If you are married and have very little input on your children’s lives currently you stand the same chance of getting that same arrangement when you get divorced. If you are a man that is satisfied with being a visitor every other weekend and on designated holidays then you are in the wrong place and can stop reading.
For the Warriors Who Want More…
What you must understand is that the increase in a father’s parenting time is not because of any legal statute that mandates it to be so, it is a result of parents working together to get to that point and coming to a mutual agreement either by choice or through a 3rd party parenting time evaluation. It is also the result of more active fathers, which is great news. If your soon to be ex is supportive of 50/50 parenting, you are in luck, but the majority of men I speak with aren’t that lucky. There is a growing swell of support from women who support 50/50 parenting time, however, there is still a significant portion of women today who do not hold this belief, especially when they learn of the financial benefits of keeping fathers from their children. In today’s family law system, overnight stays with parents have a direct dollar value to each parent.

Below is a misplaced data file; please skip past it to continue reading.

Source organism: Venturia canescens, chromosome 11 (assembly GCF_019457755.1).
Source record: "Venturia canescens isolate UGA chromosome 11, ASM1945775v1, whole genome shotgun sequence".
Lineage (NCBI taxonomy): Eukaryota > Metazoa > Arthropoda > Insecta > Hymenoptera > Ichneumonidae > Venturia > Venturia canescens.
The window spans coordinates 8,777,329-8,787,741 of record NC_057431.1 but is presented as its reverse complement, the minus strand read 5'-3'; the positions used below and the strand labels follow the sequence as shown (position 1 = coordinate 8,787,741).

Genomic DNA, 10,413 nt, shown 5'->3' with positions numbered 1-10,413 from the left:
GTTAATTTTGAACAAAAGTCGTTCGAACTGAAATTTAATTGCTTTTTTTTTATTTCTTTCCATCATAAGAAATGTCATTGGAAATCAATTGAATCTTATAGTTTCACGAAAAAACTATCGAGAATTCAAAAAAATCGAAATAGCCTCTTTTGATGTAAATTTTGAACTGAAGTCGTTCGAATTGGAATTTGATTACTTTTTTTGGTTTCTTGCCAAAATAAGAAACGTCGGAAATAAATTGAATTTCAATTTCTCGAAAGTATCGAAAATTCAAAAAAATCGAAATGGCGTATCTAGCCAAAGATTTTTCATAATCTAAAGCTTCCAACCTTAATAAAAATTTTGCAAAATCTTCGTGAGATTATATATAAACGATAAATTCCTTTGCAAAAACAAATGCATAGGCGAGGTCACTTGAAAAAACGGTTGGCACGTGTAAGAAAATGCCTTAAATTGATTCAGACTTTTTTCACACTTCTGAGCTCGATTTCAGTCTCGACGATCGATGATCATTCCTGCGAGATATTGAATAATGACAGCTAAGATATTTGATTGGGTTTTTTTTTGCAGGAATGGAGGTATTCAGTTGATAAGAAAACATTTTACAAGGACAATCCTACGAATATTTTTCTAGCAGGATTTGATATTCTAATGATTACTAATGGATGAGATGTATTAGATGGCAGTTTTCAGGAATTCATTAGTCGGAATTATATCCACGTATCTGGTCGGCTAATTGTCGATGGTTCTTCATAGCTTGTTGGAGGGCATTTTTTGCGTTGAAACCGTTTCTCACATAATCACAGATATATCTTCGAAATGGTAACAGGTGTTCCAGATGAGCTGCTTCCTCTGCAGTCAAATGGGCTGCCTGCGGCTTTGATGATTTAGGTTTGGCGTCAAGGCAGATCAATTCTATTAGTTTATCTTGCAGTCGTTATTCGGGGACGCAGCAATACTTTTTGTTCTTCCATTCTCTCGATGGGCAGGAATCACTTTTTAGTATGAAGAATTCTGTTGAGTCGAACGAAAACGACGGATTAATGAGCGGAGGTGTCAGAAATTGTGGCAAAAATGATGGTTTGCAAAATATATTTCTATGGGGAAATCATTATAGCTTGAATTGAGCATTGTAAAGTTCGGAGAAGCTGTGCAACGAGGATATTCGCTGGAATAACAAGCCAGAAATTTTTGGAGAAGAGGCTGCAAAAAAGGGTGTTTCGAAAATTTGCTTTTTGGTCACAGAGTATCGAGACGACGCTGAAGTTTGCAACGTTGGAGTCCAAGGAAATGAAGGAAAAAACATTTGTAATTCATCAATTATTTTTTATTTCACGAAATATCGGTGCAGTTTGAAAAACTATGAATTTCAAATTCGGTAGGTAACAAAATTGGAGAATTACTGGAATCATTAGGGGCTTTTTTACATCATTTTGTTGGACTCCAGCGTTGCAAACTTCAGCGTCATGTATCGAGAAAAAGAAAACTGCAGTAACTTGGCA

Barring cases of abuse, neglect, drug addiction, and various other detrimental factors that are not in the best interest of the children, who wouldn’t support their child’s equal relationship with the other parent? The answer is a lot more women than you think and still a lot of judges throughout this country. So what happens if you are in a high conflict divorce and your ex-spouse doesn’t agree to 50/50 parenting time?
Currently, the amount of time you will get to see your children after divorce is basically up to 2 people; your soon to be ex-wife or a judge. In either instance, most men would say that it is not in their best interest to leave that decision up to either of those individuals.